Immunity Acquired and PassiveCureka
Immunity is the main mechanism of host defense against infectious agents.
The body defends itself from infectious agents by battling against it with one’s own immune system. The immune system protects the body from infectious agents that exist in the environment (bacteria, viruses, fungi, parasites) and from other noxious insults.
The immune system has two functional divisions: Passive and Acquired. Both components involve various blood-borne factors (complement, antibodies, cytokines) and cells.
The acquired immune response has the ability to specifically recognise a pathogen (bacteria or virus) and ‘remember’ it if exposed to it again. T-cells (immunity cells) are critical in the recognition of the enemy and the co-ordination of this immune response. In this type, live vaccines are used i.e., the microorganisms are introduced into one’s system. The immune response produces resistance to make sure that in the future we don’t get affected by that particular bacteria or virus.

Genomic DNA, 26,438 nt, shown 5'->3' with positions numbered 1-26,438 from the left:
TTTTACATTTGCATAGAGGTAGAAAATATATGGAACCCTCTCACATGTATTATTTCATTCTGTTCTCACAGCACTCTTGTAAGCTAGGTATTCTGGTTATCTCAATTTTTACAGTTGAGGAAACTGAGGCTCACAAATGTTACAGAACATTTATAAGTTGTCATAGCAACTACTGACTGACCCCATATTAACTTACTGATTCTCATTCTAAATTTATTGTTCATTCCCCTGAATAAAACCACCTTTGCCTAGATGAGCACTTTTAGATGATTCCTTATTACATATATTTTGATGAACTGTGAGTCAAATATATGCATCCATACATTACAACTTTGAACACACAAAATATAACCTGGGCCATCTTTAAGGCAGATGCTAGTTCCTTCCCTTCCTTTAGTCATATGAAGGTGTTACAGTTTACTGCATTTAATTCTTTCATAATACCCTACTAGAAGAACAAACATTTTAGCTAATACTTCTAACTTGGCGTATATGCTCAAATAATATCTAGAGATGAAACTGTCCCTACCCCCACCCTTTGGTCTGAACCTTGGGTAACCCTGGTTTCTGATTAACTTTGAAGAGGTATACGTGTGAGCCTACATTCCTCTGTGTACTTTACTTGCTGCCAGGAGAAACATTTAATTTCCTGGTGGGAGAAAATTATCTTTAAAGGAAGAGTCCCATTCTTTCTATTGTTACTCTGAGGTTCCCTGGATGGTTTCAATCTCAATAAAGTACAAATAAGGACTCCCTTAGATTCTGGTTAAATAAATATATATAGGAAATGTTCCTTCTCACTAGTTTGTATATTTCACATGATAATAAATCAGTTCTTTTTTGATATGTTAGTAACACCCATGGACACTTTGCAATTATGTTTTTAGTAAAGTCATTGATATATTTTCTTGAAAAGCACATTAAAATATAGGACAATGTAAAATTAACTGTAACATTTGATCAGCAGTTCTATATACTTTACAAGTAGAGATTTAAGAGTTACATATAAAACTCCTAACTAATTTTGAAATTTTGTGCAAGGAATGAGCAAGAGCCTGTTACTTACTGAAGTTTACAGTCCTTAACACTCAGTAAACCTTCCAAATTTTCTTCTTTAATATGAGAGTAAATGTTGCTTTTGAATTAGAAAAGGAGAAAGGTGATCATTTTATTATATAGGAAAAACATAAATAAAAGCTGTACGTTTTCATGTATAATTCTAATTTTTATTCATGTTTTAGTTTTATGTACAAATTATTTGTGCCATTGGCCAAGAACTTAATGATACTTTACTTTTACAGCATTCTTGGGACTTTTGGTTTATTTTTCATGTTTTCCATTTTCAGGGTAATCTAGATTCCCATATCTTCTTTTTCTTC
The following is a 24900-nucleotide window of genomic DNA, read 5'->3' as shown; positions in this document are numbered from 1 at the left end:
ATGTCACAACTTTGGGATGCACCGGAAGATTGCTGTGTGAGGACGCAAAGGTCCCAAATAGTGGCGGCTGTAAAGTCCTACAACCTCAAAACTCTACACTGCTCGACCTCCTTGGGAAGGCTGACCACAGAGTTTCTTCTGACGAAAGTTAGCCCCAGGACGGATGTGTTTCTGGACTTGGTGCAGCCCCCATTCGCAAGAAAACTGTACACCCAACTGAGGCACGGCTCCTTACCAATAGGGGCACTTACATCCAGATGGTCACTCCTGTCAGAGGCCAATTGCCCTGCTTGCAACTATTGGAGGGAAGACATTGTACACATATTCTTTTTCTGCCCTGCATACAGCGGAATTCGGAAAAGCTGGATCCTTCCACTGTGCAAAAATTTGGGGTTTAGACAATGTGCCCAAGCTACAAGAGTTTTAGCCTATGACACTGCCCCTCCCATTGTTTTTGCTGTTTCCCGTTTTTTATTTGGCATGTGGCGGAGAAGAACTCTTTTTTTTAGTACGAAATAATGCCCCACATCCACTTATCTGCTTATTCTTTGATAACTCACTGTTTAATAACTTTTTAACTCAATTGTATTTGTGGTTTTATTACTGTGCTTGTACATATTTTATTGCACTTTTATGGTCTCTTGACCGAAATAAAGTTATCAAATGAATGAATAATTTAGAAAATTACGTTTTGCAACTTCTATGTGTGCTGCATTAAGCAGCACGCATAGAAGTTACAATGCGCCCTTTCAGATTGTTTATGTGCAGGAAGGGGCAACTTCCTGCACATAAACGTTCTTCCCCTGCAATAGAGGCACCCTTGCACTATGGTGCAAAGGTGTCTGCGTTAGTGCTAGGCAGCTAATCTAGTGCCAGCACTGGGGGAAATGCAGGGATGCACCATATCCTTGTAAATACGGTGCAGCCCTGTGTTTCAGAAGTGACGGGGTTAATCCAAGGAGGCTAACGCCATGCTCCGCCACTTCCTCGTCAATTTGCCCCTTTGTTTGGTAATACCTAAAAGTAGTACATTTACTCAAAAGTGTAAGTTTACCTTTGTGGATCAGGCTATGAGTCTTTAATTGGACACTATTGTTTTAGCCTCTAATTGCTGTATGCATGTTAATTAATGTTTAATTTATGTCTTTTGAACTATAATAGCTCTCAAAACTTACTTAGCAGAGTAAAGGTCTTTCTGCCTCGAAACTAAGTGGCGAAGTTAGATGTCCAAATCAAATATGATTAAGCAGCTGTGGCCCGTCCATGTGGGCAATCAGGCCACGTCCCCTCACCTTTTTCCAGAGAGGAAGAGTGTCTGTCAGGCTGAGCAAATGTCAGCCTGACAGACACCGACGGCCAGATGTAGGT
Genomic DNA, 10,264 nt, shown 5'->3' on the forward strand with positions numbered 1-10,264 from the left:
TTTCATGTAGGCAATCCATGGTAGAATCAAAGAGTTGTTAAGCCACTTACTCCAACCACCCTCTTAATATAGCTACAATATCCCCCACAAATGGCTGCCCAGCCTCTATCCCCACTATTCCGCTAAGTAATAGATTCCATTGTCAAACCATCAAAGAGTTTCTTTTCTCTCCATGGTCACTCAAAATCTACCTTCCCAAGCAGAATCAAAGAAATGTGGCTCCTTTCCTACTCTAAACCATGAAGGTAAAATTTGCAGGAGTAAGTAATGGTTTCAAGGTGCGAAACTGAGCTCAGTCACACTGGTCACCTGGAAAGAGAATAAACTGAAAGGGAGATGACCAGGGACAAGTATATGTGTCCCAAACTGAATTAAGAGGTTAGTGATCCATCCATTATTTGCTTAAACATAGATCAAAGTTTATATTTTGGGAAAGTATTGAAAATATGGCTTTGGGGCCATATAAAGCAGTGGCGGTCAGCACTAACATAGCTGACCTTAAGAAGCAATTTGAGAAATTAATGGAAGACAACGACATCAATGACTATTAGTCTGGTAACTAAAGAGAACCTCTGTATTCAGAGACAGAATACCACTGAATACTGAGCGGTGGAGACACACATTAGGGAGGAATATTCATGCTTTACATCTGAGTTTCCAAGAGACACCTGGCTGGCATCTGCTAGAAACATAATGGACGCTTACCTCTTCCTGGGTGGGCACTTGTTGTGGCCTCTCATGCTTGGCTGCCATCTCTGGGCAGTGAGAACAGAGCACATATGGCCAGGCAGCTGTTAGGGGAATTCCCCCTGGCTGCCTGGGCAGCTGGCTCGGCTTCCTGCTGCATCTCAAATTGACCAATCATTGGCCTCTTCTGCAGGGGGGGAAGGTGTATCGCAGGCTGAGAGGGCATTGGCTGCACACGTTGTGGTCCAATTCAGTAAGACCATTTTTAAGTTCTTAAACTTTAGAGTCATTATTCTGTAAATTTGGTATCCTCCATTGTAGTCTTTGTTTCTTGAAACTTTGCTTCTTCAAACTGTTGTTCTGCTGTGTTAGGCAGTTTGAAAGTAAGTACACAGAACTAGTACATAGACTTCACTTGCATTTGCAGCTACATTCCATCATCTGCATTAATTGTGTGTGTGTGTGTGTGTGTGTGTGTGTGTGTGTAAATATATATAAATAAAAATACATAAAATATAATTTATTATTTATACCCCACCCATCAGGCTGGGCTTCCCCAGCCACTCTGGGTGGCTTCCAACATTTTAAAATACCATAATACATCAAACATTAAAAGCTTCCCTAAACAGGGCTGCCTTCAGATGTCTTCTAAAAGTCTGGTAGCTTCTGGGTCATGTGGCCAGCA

Active immunity plays an important role in immune responses in the event of re-exposure and our utilization of vaccines.
Passive immunization prevents disease via interaction between the administered antibodies (Vaccines) and invading microorganisms (viruses and bacteria). Passive immunization is able to provide immediate and effective protection.
Depending on the virulence of the pathogen and multiple other factors vaccines are made to be effective with lesser side effects. Immunity acquired or passive works towards resistance to the infection and reduce the consequences of infection.